Thirty-five million years ago, an enormous meteor struck the area that is now the southern tip of Northampton County, creating the vast Chesapeake Bay impact crater and ultimately the Bay itself. Thus, the unique geography of Virginia’s Eastern Shore - bounded on the west by the Bay, on the east by the Atlantic Ocean - came into being. This rural peninsula is the longest stretch of natural coastline remaining on the eastern seaboard. With some of the most fertile lands and seas in the country, farmers and watermen still make a living providing food for the rest of us.
Yet country roads can take you to the posh marinas, quaint boutiques, and signature golf courses of Cape Charles and the nostalgic seaside resort of Chincoteague Island, where wild ponies run free by the sea on neighboring Assateague, yet in full view of futuristic but understated NASA and Wallops Island.
Step back in time to shop, dine, or lodge: historic small towns like Onancock and Wacheapreague welcome you in friendly Southern tradition with charming hotels, BnB’s, and Airbnb’s. Enjoy one of Trip Advisor’s top ten ice creameries. Visit the oldest continuous court records in North America in Eastville, including a contract signed by Debedeavon, the native American “laughing king” who greeted Captain John Smith when he arrived in 1607. Historic homes and gardens are open to the public regularly, especially during Garden Week in spring.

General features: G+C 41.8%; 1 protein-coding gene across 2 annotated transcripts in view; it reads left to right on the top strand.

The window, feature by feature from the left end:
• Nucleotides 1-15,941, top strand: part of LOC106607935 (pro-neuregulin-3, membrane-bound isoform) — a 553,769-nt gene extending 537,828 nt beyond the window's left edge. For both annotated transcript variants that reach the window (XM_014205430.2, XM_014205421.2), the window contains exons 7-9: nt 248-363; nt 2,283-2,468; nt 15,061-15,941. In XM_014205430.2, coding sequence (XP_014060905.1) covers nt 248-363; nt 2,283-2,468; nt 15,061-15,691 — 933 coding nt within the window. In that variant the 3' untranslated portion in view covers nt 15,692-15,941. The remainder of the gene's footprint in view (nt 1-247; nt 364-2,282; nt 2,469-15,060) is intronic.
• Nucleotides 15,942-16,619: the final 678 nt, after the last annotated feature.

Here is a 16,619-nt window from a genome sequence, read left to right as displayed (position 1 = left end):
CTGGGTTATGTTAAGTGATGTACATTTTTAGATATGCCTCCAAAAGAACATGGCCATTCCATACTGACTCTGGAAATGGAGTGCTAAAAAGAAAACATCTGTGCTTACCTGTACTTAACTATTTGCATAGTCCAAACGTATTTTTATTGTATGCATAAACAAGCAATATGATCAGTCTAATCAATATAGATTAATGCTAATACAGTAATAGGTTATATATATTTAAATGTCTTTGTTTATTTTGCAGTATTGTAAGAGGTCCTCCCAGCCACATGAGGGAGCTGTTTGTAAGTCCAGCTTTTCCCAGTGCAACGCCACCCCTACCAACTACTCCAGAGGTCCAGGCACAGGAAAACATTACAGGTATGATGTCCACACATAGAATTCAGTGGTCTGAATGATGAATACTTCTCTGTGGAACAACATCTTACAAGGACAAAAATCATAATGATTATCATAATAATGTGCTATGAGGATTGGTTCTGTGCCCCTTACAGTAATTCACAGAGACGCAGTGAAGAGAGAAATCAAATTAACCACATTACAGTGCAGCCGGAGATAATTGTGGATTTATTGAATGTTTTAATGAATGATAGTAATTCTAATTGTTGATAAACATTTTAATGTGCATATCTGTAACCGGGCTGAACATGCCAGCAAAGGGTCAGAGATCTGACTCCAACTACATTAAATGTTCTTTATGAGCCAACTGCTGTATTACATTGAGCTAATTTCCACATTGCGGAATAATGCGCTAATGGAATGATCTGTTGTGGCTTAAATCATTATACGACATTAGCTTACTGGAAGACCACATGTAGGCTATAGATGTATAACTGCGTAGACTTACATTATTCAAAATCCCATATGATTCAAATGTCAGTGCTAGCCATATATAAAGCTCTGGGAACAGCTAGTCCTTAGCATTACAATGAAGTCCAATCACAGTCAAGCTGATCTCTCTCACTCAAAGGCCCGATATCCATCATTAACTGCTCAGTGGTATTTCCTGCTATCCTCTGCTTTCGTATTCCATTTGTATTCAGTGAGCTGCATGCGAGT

Visit a fascinating aquaculture operation, and if inclined try your hand at world-class fishing. Immerse yourself in one of the last authentic island communities on the Chesapeake Bay - car-less Tangier Island is accessible only by boat or small plane. “Drink in” the Eastern Shore at our award-winning boutique winery, Chatham Vineyards, or a micro-brewery, cidery, or distillery. A birder’s paradise, search for any of the 439 species recorded here. Escape with an eco-tour guide by motor or sailboat, kayak or paddleboard. Our incredible chain of seaside islands (protected by the Nature Conservancy) look the same as when Native Americans first dined on oysters here. Photos courtesy At Altitude Gallery.